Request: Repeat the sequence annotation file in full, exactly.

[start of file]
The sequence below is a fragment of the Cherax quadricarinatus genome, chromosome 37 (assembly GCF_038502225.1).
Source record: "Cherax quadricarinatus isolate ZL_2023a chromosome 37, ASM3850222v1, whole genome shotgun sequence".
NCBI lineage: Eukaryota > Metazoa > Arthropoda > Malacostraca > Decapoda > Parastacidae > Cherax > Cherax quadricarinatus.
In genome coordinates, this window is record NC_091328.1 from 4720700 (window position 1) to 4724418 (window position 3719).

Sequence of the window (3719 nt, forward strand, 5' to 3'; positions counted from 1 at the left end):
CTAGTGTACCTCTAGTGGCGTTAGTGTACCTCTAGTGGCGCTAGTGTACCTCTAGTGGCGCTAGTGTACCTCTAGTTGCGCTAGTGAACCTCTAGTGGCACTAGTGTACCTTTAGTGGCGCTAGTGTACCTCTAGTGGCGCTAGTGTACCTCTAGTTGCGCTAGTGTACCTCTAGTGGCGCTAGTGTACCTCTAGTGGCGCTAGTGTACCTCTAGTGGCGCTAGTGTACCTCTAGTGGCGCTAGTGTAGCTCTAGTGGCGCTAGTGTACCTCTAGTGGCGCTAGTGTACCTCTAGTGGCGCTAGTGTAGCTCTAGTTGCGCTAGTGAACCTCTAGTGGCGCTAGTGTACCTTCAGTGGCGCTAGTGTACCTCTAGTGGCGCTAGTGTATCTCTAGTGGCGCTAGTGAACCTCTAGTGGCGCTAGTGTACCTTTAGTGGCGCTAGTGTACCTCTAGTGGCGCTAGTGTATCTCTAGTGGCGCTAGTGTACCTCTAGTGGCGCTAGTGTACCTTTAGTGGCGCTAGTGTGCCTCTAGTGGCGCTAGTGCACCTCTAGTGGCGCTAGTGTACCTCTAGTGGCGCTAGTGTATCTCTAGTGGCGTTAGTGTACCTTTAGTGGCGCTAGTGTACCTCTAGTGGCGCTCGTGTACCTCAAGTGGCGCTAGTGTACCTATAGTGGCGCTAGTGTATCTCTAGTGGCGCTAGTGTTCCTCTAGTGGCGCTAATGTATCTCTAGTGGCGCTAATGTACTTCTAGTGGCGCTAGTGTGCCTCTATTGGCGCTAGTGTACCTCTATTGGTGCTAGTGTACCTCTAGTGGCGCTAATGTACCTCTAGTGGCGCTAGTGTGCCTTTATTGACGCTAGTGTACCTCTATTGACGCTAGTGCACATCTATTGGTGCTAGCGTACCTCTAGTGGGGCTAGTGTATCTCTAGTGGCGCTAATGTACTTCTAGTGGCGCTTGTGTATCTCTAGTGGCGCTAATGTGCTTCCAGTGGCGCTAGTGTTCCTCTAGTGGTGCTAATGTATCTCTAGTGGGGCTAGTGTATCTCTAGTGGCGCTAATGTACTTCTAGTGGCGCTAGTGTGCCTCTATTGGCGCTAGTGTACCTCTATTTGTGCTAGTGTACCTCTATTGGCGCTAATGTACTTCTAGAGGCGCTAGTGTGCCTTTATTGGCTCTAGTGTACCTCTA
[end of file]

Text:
The sequence below is a fragment of the Cherax quadricarinatus genome, chromosome 37 (assembly GCF_038502225.1).
Source record: "Cherax quadricarinatus isolate ZL_2023a chromosome 37, ASM3850222v1, whole genome shotgun sequence".
NCBI lineage: Eukaryota > Metazoa > Arthropoda > Malacostraca > Decapoda > Parastacidae > Cherax > Cherax quadricarinatus.
In genome coordinates, this window is record NC_091328.1 from 4720700 (window position 1) to 4724418 (window position 3719).

Sequence of the window (3719 nt, forward strand, 5' to 3'; positions counted from 1 at the left end):
CTAGTGTACCTCTAGTGGCGTTAGTGTACCTCTAGTGGCGCTAGTGTACCTCTAGTGGCGCTAGTGTACCTCTAGTTGCGCTAGTGAACCTCTAGTGGCACTAGTGTACCTTTAGTGGCGCTAGTGTACCTCTAGTGGCGCTAGTGTACCTCTAGTTGCGCTAGTGTACCTCTAGTGGCGCTAGTGTACCTCTAGTGGCGCTAGTGTACCTCTAGTGGCGCTAGTGTACCTCTAGTGGCGCTAGTGTAGCTCTAGTGGCGCTAGTGTACCTCTAGTGGCGCTAGTGTACCTCTAGTGGCGCTAGTGTAGCTCTAGTTGCGCTAGTGAACCTCTAGTGGCGCTAGTGTACCTTCAGTGGCGCTAGTGTACCTCTAGTGGCGCTAGTGTATCTCTAGTGGCGCTAGTGAACCTCTAGTGGCGCTAGTGTACCTTTAGTGGCGCTAGTGTACCTCTAGTGGCGCTAGTGTATCTCTAGTGGCGCTAGTGTACCTCTAGTGGCGCTAGTGTACCTTTAGTGGCGCTAGTGTGCCTCTAGTGGCGCTAGTGCACCTCTAGTGGCGCTAGTGTACCTCTAGTGGCGCTAGTGTATCTCTAGTGGCGTTAGTGTACCTTTAGTGGCGCTAGTGTACCTCTAGTGGCGCTCGTGTACCTCAAGTGGCGCTAGTGTACCTATAGTGGCGCTAGTGTATCTCTAGTGGCGCTAGTGTTCCTCTAGTGGCGCTAATGTATCTCTAGTGGCGCTAATGTACTTCTAGTGGCGCTAGTGTGCCTCTATTGGCGCTAGTGTACCTCTATTGGTGCTAGTGTACCTCTAGTGGCGCTAATGTACCTCTAGTGGCGCTAGTGTGCCTTTATTGACGCTAGTGTACCTCTATTGACGCTAGTGCACATCTATTGGTGCTAGCGTACCTCTAGTGGGGCTAGTGTATCTCTAGTGGCGCTAATGTACTTCTAGTGGCGCTTGTGTATCTCTAGTGGCGCTAATGTGCTTCCAGTGGCGCTAGTGTTCCTCTAGTGGTGCTAATGTATCTCTAGTGGGGCTAGTGTATCTCTAGTGGCGCTAATGTACTTCTAGTGGCGCTAGTGTGCCTCTATTGGCGCTAGTGTACCTCTATTTGTGCTAGTGTACCTCTATTGGCGCTAATGTACTTCTAGAGGCGCTAGTGTGCCTTTATTGGCTCTAGTGTACCTCTA